I cringe as I write the words “sexually healthy “. There is so much pressure to be sexually “normal” , that to add on the emotional and physical  burden of being sexually “healthy ”  might feel  like adding coal to the fire. It sounds prescriptive and I don’t like anything prescriptive when it comes to sexuality.

I imagine you checking out, and sighing , as you
think :”Oh no! Not more warnings about STI/HIV/AIDS” . Truth is that is
one part of sexual health, a vitally important part considering that the
rates for STI’s (including HIV ) just rise and rise every year. So to get that part of your sexual health taken care of here are a few simple #101 tips

Tips :
1. Wear a condom with every sexual encounter
2. Know your status
3. Use PREP (Pre-exposure prophylactics ) if you don’t want to become
infected and use PEP (Post Exposure Prophylactics) if you have been
exposed- when a condom breaks, or no condom used

 I present you another way of examining your   Sexual health  A sex positive way .

Let’s unpack this so you get how important, positive and useful it is for you to be a sexually healthy person …

A sexually healthy person is someone who makes decisions about sexual health that are in line with her/ his/they personal identities, goals, values and beliefs.  He/she/they makes healthy decisions based on access to accurate, affordable and comprehensive education, services and resources.

Sexual Health means that you have the right to access services such as
contraception, abortions, PAP smears, prostate check ups, and
conversations about your sexuality with a sex positive health care

It also means that you can legally complain if you are discriminated
against because you are LGBTIQA.

It definitely means that you can seek support if you are sexually violated ,
at work or at home.

It means that as a gender diverse person, you have the right to access professional services from a trans friendly and informed service provider.

Getting Comprehensive Sexuality Education , geared for your children in this  digital age,  is essential to ensuring that you  raise sexually healthy children .

And it most definitely means that you have the right to sexual pleasure. And consenting intimate  relationships .

Think about what factors influence your sexual health? What messages have you been given about sexual health from your family? friends? society? culture? religion? spirituality? What are some of your own values and beliefs?

Sexual health is determined by

  • Our values and beliefs
  • Upbringing
  • Culture
  • Religion
  • Indigenous Status
  • Spirituality
  • The people around us
  • Our personal experiences
  • Societal expectations
  • Legal and/or sexual rights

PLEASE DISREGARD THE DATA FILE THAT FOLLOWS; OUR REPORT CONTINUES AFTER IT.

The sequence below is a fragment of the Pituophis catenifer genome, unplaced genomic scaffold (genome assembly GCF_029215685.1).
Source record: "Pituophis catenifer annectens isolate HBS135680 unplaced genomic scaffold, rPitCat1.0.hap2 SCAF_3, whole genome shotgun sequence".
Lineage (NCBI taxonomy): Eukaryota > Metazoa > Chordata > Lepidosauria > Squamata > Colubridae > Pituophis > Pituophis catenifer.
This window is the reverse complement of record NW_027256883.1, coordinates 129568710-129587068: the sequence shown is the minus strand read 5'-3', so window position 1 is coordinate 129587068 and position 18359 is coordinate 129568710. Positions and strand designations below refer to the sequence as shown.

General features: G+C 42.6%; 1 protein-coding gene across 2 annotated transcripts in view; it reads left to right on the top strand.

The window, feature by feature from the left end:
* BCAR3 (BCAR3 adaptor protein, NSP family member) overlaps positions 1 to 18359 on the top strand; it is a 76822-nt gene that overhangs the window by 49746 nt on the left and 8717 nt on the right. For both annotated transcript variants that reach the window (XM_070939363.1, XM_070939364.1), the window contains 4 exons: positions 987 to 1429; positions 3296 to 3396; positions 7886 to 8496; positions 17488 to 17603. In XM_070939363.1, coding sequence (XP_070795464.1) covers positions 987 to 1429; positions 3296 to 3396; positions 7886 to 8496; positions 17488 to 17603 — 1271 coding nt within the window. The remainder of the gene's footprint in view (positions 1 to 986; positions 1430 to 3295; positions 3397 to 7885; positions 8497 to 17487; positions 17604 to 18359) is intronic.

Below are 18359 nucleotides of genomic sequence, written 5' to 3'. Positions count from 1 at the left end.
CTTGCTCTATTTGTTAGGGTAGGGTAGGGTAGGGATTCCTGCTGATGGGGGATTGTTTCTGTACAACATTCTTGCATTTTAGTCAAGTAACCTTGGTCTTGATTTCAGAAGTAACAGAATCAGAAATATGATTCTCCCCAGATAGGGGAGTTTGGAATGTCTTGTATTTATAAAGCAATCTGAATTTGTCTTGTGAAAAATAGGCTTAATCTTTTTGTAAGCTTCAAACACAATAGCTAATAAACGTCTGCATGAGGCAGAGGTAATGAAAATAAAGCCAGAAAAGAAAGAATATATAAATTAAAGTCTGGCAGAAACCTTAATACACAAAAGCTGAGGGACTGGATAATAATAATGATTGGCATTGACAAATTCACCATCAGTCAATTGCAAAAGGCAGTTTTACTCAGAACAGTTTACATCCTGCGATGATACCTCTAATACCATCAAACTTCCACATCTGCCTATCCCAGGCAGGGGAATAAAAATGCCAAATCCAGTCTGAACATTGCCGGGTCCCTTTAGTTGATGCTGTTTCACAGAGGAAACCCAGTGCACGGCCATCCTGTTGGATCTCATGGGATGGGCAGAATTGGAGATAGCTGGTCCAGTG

Because sexuality is shrouded in shame, guilt and secrecy, there are a number of common obstacles that people experience when trying to exercise their right to sexual health and pleasure. Name some of yours .

Common obstacles include :

  • negative attitudes from reproductive health clinic staff when requesting contraception , or an abortion
  • lack of cooperation and compassion  from the police when reporting a rape /sexual assault
  • lack of comprehensive education for your children at their school
  • omission of gender from a school curriculum
  • omission of consent from a school curriculum
  • struggle to get ARV’S/PREP/ PEP
  • no support when in an abusive relationship
  • no  free access to a sexual dysfunction clinic
  • struggle to gain access to hormones/surgery when transitioning

Here is  my guide as  to how you can become a sexually healthy person in 2020:

  1. Make sexual health decisions in line with your personal identities, goals, values and beliefs. These include respect, honesty, trust, commitment, safety , passion.
  2. Reduce your risk of STI’s by insisting on condom use – always , with every partner, & every sexual session.
  3. Reduce your risk of HIV by knowing your status , & being well informed about ARV’s, PREP and PEP
  4. Expand your sexual activities : routine predictable bedroom play is boring.
  5. Read red flags, feel them in your gut and detach from this lover, friend, colleague
  6. Boundaries create safety from toxicity so fearlessly establish them
  7. Bad sex is so yesteryear. It is your right to have sexual pleasure which includes orgasms for all.
  8. Disclose a STI to current and past partners. It’s embarrassing but so on trend to personal integrity and respect for self and others
  9. Contraception gives you sexual freedom . Discuss choices at your local clinic or with your health care provider
  10. Consent requires regular check ins. See it as sexy, intimate chat between 2 (or more) sober people
  11. Porn is educational, erotic and exciting – for adults only
  12. Body positivity rules in 2020. Get comfortable in accepting your body, no matter your age or size
  13. Sex toys matter ! Shop your sex toy right here : drevestore.co.za
  14. Commit to sexually educating your children
  15. Infidelity sucks . Avoid it by acknowledging to a partner/s your real sexual and emotional needs.
  16. Painful sex , even discomfort, always requires intervention. Tell your partner/s and a health care provider.
  17. Erections matter. If they are unreliable , do not self medicate. Tell a health care provider.
  18. Differences in sexual desire happens in every couple. Accept it , and adapt accordingly rather than live in blame and shame
  19. We live in a non binary world. Express your gender identity and sexual orientation uniquely ..and safely to avoid stigma and harm from others
  20. Childhood trauma, and current trauma, impacts negatively on sexual health. Talk to a trauma practitioner and sex therapist.
  21. Discuss the variety of relationship structures available to you such as polyamory.

For more information about your sexual health, contact me , sign up for my newsletter and follow me on social media